MINNEAPOLIS – Oct. 19, 2017 – After nine years of litigation, Winthrop & Weinstine successfully proved that industry giant Arkwright Advanced Coating, Inc. (“AACI”) infringed client Jodi Schwendimann’s patents covering single-step, iron-on image transfer sheets for dark colored textiles. Furthermore, the firm successfully protected Schwendimann against an allegation that Schwendimann’s companies infringed patents owned by AACI.

On Oct 18, 2017, the jury in the U.S. District Court for the District of Minnesota rendered a verdict in Schwendimann’s favor, resolving the last and final lawsuit on Schwendimann v. Arkwright Advanced Coating, Inc, which began in 2008 against its predecessor Arkwright, Inc. and was refiled in 2011. Among other favorable rulings on this matter, the jury most notably found AACI had infringed Schwendimann’s patents. The jury also found AACI to have willfully infringed Schwendimann’s patents. With regard to AACI’s patents, the jury found one of them to be not infringed and the other to be invalid.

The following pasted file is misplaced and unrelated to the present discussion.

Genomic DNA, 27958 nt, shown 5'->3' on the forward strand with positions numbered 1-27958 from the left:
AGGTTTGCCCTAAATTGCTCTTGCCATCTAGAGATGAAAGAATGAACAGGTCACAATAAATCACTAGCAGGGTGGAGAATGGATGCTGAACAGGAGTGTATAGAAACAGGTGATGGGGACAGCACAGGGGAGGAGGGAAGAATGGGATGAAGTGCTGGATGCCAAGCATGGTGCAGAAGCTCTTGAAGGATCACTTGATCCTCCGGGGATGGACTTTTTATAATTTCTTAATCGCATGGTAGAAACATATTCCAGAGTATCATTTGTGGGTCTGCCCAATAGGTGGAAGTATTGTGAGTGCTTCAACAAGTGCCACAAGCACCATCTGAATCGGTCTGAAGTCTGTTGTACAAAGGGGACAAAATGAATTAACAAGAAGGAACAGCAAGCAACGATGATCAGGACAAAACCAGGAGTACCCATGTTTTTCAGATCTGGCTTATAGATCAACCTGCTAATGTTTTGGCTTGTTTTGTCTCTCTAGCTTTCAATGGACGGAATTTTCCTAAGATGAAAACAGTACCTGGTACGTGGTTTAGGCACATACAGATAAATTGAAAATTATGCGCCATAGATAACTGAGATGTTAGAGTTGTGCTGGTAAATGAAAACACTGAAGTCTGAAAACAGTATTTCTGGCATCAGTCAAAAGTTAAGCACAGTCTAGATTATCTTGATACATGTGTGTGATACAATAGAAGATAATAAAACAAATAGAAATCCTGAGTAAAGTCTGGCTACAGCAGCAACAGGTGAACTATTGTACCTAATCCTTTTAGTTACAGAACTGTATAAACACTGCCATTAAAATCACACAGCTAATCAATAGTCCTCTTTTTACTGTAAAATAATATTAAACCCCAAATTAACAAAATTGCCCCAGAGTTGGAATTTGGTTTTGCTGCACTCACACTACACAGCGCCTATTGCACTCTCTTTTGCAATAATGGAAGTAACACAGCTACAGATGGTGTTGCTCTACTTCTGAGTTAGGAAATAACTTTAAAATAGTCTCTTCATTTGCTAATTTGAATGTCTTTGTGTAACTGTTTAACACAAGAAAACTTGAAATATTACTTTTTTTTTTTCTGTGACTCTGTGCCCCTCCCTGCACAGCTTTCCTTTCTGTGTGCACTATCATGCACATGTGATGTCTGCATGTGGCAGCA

“I’m incredibly thrilled for Jodi. This long-fought battle is finally over and her business and integrity remains protected,” said Devan Padmanabhan, a shareholder at Winthrop & Weinstine who represented Jodi Schwendimann. “This David vs. Goliath battle is significant for inventors and innovation in the manufacturing industry and has the potential to set the standard for interference practices. We were able to guard these patents and rightfully preserve Jodi’s claim as inventor to this ground-breaking technology.”

The team of Devan V. Padmanabhan, David A. Davenport, Michelle E. DawsonBritta S. Loftus, Nadeem W. Schwen and Justice Ericson Lindell have been working on behalf of Schwendimann on these matters for over nine years. In December 2016, Winthrop successfully represented Ms. Schwendimann in front of the United States Patent and Trademark Office, which effectively ruled that she was the true inventor of the disputed image transfer sheet technology.